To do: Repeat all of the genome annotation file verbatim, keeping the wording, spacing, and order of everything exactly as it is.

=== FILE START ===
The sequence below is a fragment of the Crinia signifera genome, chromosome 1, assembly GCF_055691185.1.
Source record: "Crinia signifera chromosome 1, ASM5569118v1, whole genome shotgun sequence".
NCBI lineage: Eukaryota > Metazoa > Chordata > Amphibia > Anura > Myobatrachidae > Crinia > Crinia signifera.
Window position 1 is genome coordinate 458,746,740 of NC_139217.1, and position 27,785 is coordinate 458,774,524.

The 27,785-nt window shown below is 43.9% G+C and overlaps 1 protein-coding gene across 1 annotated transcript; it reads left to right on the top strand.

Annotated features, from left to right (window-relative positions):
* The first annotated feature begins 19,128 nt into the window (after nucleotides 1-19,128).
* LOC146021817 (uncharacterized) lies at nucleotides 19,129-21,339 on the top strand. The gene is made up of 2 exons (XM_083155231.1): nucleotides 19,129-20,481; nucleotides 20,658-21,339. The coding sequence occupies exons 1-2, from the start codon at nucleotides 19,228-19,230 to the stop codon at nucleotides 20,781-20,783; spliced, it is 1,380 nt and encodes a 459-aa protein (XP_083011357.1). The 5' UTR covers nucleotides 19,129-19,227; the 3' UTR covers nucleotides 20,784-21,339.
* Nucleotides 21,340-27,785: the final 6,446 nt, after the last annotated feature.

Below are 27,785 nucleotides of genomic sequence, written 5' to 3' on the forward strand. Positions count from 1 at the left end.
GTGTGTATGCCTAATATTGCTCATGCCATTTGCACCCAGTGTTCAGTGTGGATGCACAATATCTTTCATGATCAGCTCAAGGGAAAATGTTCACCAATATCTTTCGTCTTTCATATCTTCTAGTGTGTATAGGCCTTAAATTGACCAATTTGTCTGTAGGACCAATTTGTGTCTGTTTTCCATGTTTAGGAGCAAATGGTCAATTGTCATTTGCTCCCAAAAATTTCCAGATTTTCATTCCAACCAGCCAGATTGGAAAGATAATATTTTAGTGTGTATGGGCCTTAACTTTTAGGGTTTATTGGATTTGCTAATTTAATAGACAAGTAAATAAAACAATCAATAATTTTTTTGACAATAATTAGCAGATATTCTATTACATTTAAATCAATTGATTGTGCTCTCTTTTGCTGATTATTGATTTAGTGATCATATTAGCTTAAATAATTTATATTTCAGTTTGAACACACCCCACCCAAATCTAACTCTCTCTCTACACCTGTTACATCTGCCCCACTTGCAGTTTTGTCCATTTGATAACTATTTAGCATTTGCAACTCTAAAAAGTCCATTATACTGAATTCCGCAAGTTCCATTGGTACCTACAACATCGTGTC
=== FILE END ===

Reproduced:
The sequence below is a fragment of the Crinia signifera genome, chromosome 1, assembly GCF_055691185.1.
Source record: "Crinia signifera chromosome 1, ASM5569118v1, whole genome shotgun sequence".
NCBI lineage: Eukaryota > Metazoa > Chordata > Amphibia > Anura > Myobatrachidae > Crinia > Crinia signifera.
Window position 1 is genome coordinate 458,746,740 of NC_139217.1, and position 27,785 is coordinate 458,774,524.

The 27,785-nt window shown below is 43.9% G+C and overlaps 1 protein-coding gene across 1 annotated transcript; it reads left to right on the top strand.

Annotated features, from left to right (window-relative positions):
* The first annotated feature begins 19,128 nt into the window (after nucleotides 1-19,128).
* LOC146021817 (uncharacterized) lies at nucleotides 19,129-21,339 on the top strand. The gene is made up of 2 exons (XM_083155231.1): nucleotides 19,129-20,481; nucleotides 20,658-21,339. The coding sequence occupies exons 1-2, from the start codon at nucleotides 19,228-19,230 to the stop codon at nucleotides 20,781-20,783; spliced, it is 1,380 nt and encodes a 459-aa protein (XP_083011357.1). The 5' UTR covers nucleotides 19,129-19,227; the 3' UTR covers nucleotides 20,784-21,339.
* Nucleotides 21,340-27,785: the final 6,446 nt, after the last annotated feature.

Below are 27,785 nucleotides of genomic sequence, written 5' to 3' on the forward strand. Positions count from 1 at the left end.
GTGTGTATGCCTAATATTGCTCATGCCATTTGCACCCAGTGTTCAGTGTGGATGCACAATATCTTTCATGATCAGCTCAAGGGAAAATGTTCACCAATATCTTTCGTCTTTCATATCTTCTAGTGTGTATAGGCCTTAAATTGACCAATTTGTCTGTAGGACCAATTTGTGTCTGTTTTCCATGTTTAGGAGCAAATGGTCAATTGTCATTTGCTCCCAAAAATTTCCAGATTTTCATTCCAACCAGCCAGATTGGAAAGATAATATTTTAGTGTGTATGGGCCTTAACTTTTAGGGTTTATTGGATTTGCTAATTTAATAGACAAGTAAATAAAACAATCAATAATTTTTTTGACAATAATTAGCAGATATTCTATTACATTTAAATCAATTGATTGTGCTCTCTTTTGCTGATTATTGATTTAGTGATCATATTAGCTTAAATAATTTATATTTCAGTTTGAACACACCCCACCCAAATCTAACTCTCTCTCTACACCTGTTACATCTGCCCCACTTGCAGTTTTGTCCATTTGATAACTATTTAGCATTTGCAACTCTAAAAAGTCCATTATACTGAATTCCGCAAGTTCCATTGGTACCTACAACATCGTGTC